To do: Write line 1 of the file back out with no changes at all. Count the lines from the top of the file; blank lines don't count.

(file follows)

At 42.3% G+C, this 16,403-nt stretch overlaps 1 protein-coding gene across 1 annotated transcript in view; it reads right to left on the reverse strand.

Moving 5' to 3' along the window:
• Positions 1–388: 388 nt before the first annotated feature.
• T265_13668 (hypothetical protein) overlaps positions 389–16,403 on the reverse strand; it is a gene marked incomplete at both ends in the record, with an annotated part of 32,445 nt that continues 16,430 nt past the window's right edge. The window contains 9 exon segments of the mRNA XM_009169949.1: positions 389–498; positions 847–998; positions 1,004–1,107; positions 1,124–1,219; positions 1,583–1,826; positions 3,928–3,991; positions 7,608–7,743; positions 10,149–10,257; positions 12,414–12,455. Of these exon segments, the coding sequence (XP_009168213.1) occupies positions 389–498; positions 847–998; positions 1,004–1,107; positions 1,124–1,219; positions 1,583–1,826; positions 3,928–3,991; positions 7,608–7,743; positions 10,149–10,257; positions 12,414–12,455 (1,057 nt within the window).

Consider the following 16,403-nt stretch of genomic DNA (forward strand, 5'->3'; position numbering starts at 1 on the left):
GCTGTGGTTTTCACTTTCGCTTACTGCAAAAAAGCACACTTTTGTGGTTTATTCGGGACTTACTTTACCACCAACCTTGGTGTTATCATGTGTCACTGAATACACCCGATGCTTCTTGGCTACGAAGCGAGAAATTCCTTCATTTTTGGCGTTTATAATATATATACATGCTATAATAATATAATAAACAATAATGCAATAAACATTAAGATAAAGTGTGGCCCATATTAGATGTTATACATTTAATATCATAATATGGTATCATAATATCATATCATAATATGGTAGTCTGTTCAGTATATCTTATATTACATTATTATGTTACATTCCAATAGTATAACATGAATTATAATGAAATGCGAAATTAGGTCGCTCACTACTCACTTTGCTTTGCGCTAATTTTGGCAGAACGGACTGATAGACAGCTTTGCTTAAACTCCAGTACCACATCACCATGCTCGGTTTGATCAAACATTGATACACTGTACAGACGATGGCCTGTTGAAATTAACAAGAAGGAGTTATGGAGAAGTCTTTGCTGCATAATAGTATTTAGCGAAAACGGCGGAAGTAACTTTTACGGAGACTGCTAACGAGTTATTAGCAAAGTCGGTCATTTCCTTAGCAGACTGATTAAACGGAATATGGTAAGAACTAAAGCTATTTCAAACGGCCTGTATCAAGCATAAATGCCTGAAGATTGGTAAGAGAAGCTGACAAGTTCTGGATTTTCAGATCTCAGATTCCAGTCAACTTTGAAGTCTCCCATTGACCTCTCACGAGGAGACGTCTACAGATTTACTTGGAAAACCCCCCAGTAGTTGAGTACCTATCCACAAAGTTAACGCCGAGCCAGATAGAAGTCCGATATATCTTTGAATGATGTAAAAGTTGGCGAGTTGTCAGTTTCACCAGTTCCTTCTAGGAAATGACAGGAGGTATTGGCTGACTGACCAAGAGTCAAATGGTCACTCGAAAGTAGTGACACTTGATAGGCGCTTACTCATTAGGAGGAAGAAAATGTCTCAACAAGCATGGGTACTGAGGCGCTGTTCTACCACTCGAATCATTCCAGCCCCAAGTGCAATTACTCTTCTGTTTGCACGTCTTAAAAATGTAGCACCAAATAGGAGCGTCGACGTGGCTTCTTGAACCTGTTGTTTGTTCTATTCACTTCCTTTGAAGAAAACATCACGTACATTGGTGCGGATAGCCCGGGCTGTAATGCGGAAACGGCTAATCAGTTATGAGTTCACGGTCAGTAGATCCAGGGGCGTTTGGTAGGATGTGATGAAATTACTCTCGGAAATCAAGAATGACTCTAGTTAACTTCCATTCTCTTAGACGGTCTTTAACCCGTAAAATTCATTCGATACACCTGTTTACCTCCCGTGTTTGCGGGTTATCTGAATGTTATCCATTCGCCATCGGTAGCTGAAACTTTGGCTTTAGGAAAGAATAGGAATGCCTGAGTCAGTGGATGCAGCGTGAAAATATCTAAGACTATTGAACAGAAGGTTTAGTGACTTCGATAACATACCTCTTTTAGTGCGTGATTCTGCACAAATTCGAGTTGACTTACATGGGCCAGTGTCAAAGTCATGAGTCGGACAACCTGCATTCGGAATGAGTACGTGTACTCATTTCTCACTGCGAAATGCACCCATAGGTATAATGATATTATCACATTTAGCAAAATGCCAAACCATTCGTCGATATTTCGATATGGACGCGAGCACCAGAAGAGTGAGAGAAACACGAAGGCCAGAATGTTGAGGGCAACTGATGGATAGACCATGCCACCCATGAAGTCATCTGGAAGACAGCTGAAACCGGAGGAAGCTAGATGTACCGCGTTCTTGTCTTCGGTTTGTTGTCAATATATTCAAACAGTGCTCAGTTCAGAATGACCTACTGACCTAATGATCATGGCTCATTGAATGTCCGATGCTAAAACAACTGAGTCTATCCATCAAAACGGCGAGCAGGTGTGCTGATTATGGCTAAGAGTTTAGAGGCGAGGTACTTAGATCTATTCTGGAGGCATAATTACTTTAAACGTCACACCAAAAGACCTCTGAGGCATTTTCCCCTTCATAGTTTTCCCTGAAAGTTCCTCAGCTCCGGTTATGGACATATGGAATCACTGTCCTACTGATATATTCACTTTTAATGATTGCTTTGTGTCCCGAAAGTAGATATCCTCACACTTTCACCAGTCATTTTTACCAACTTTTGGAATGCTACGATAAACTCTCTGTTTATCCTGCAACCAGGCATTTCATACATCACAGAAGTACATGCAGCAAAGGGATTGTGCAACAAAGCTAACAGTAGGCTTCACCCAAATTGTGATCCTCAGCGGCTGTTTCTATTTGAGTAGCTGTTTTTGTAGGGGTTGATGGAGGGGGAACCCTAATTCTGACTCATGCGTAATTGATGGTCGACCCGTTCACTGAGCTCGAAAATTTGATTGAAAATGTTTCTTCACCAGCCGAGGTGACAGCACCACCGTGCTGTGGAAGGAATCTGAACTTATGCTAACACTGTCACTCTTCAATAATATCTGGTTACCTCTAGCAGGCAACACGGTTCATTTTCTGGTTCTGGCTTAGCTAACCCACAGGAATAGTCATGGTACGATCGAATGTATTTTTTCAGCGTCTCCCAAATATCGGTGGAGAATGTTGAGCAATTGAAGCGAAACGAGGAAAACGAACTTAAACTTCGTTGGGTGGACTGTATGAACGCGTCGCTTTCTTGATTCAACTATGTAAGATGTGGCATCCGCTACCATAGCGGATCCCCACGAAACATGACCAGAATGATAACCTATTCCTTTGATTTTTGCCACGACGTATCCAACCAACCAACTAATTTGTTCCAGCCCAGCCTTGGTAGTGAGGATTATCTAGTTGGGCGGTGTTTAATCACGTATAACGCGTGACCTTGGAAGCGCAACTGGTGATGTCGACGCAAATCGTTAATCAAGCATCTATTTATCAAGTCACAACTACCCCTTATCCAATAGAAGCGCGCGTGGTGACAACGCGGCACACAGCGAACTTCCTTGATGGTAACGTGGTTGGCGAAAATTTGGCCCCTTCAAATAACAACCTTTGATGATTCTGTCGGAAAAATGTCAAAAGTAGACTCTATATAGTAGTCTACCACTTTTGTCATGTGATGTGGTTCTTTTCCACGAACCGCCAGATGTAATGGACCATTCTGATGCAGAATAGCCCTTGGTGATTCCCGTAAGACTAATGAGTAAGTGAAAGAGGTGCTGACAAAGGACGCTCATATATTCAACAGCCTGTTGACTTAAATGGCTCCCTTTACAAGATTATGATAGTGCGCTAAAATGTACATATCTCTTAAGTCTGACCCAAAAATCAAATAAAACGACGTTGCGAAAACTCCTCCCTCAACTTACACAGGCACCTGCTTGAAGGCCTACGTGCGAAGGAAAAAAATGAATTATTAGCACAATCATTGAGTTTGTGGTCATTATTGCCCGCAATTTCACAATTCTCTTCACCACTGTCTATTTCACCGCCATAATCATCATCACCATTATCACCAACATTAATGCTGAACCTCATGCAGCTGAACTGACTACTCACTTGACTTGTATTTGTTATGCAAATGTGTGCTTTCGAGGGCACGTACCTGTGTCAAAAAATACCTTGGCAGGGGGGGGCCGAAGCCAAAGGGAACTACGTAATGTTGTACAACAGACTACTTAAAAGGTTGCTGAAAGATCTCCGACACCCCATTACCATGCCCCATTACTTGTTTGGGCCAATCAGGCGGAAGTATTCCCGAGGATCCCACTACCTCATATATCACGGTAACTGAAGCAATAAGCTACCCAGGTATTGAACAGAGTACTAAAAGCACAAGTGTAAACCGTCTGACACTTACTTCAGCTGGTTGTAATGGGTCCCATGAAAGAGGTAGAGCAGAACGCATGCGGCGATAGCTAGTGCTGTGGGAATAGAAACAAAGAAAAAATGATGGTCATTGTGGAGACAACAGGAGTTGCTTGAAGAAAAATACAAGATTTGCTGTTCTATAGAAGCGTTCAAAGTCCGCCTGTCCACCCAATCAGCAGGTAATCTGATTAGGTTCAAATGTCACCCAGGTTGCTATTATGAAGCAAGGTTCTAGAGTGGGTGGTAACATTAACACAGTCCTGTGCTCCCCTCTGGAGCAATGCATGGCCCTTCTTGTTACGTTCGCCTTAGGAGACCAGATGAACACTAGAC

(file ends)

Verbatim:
At 42.3% G+C, this 16,403-nt stretch overlaps 1 protein-coding gene across 1 annotated transcript in view; it reads right to left on the reverse strand.